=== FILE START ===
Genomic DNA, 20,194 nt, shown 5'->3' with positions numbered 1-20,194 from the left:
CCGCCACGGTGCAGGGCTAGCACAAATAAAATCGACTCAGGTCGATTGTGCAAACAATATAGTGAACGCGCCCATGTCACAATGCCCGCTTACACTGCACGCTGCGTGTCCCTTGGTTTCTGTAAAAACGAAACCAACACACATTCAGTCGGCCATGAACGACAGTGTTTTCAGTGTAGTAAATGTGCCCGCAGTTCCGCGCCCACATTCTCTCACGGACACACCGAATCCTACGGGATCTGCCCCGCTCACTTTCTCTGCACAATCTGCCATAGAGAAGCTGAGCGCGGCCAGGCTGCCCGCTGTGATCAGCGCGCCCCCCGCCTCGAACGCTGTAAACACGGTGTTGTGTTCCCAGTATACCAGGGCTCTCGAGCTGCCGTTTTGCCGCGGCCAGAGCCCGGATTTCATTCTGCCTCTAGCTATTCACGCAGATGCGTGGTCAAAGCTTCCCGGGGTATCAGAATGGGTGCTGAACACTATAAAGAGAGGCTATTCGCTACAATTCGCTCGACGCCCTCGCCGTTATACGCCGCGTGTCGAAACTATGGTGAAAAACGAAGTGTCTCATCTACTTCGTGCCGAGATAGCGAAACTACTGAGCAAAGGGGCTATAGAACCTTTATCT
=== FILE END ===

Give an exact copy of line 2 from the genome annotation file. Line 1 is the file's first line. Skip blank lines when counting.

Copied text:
CCGCCACGGTGCAGGGCTAGCACAAATAAAATCGACTCAGGTCGATTGTGCAAACAATATAGTGAACGCGCCCATGTCACAATGCCCGCTTACACTGCACGCTGCGTGTCCCTTGGTTTCTGTAAAAACGAAACCAACACACATTCAGTCGGCCATGAACGACAGTGTTTTCAGTGTAGTAAATGTGCCCGCAGTTCCGCGCCCACATTCTCTCACGGACACACCGAATCCTACGGGATCTGCCCCGCTCACTTTCTCTGCACAATCTGCCATAGAGAAGCTGAGCGCGGCCAGGCTGCCCGCTGTGATCAGCGCGCCCCCCGCCTCGAACGCTGTAAACACGGTGTTGTGTTCCCAGTATACCAGGGCTCTCGAGCTGCCGTTTTGCCGCGGCCAGAGCCCGGATTTCATTCTGCCTCTAGCTATTCACGCAGATGCGTGGTCAAAGCTTCCCGGGGTATCAGAATGGGTGCTGAACACTATAAAGAGAGGCTATTCGCTACAATTCGCTCGACGCCCTCGCCGTTATACGCCGCGTGTCGAAACTATGGTGAAAAACGAAGTGTCTCATCTACTTCGTGCCGAGATAGCGAAACTACTGAGCAAAGGGGCTATAGAACCTTTATCT